How to Report a Food Problem to the FDA

  • For any questions or issues related to meat and poultry, please contact the USDA.
  • If you are a consumer, healthcare professional or member of the food industry who wishes to voluntarily report a complaint or adverse event (illness or serious allergic reaction) related to a food product, you have three choices:
  • If you are a member of the food industry who must submit a report to the Reportable Food Registry when there is a reasonable probability that a food item will cause serious adverse health consequences or death to humans or animals, please visit the Reportable Foods Log page.

How to report seafood toxins and scombrotoxin poisonings in fish

To help the FDA effectively investigate, remove unsafe seafood from the market, and develop new prevention strategies, the FDA relies on disease reports from public health officials and healthcare providers. . While most foodborne outbreaks are tracked by the FDA’s Coordinated Outbreak Response and Evaluation (CORE) network, seafood-related illnesses caused by natural toxins have a unique reporting mechanism.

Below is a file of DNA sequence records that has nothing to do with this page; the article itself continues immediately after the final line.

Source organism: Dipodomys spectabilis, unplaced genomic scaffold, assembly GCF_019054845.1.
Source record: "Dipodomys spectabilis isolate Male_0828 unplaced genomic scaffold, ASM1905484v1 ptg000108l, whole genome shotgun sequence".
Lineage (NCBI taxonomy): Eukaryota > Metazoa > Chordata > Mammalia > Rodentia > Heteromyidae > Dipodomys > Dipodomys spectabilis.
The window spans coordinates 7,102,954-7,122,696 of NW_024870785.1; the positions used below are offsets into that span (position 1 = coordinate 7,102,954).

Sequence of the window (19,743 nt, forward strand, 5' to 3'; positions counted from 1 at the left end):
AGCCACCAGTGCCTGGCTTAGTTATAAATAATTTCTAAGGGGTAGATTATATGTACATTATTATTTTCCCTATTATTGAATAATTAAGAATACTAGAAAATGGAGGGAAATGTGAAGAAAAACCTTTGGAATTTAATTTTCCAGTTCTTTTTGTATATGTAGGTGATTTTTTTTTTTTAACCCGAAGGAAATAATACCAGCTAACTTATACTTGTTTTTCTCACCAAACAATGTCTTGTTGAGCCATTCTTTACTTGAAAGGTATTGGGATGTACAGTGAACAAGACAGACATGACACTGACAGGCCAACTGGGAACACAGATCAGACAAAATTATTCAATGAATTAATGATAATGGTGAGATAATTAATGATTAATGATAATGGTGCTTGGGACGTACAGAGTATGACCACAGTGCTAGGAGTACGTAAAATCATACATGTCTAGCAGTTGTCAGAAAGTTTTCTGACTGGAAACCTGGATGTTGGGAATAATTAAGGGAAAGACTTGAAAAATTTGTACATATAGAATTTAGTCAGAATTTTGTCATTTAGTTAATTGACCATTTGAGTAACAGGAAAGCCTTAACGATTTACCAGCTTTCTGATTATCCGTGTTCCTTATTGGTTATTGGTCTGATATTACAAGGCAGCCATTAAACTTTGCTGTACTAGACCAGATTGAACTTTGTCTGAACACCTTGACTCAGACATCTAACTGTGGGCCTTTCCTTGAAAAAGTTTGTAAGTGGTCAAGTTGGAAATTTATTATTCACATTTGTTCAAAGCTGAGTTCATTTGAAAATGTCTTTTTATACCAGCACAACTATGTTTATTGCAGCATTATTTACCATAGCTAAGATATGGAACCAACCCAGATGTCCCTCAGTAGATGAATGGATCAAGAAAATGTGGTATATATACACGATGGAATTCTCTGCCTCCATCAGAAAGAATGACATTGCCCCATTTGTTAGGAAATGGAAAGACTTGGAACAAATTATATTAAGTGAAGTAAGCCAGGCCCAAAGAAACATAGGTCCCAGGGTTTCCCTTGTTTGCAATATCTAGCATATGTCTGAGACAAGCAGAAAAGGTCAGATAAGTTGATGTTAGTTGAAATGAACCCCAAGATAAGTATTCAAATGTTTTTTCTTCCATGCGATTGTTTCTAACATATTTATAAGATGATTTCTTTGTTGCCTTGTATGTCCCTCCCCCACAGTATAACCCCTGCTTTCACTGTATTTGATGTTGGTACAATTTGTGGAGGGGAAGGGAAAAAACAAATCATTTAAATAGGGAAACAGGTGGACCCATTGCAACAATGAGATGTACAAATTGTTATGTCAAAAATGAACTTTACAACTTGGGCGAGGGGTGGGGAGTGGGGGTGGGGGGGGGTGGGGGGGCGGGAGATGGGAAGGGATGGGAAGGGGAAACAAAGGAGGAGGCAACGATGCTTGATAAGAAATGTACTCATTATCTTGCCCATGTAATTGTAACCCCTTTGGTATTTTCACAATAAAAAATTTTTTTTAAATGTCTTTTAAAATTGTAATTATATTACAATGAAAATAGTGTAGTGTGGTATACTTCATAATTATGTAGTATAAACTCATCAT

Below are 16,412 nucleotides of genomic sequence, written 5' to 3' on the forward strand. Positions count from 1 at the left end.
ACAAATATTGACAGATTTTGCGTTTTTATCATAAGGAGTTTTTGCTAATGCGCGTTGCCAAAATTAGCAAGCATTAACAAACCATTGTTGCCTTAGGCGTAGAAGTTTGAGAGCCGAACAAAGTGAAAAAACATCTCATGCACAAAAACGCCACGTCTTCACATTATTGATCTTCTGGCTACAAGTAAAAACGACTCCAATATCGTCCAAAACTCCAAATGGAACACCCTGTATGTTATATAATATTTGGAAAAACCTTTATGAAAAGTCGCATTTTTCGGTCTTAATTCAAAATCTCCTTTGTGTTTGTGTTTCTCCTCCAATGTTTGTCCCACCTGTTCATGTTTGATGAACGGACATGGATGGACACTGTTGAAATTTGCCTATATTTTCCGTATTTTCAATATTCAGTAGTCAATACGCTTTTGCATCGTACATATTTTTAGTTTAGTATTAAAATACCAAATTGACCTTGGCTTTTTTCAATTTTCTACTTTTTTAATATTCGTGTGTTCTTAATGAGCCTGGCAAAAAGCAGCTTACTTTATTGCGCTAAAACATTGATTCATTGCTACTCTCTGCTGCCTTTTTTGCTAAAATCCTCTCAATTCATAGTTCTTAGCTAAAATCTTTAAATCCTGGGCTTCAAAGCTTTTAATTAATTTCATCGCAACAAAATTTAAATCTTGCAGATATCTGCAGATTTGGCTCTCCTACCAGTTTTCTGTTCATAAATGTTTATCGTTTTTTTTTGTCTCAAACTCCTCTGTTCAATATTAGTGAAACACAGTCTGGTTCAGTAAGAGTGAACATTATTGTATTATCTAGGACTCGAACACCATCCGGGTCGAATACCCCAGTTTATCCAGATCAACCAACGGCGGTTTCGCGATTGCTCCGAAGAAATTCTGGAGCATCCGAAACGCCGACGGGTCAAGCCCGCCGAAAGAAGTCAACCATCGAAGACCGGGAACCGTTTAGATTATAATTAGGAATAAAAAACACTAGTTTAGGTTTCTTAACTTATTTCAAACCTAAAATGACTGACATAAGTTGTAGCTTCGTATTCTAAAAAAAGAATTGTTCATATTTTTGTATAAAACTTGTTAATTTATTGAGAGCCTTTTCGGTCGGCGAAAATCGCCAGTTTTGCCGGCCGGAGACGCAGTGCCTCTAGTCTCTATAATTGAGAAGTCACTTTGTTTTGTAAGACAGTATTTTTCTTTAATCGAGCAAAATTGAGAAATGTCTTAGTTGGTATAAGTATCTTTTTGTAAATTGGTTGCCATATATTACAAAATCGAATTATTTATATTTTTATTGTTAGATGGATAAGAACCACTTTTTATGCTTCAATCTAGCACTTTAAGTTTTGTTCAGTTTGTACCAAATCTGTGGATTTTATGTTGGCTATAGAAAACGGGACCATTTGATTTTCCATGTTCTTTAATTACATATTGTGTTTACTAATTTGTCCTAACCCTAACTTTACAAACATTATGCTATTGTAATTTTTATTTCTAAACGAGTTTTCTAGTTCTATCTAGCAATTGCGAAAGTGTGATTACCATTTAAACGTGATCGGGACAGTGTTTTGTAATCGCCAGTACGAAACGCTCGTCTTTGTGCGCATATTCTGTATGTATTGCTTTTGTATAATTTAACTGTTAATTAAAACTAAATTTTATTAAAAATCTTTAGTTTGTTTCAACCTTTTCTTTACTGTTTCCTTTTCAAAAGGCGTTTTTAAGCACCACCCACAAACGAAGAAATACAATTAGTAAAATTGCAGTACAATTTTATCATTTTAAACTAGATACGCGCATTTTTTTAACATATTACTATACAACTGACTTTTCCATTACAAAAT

To contact the FDA by mail:
United States Food and Drug Administration
Center for Food Security and Applied Nutrition
Awareness and information center
5001 Campus Drive, HFS-009
College Park, MD 20740-3835

The FDA requests that products not be shipped to this address.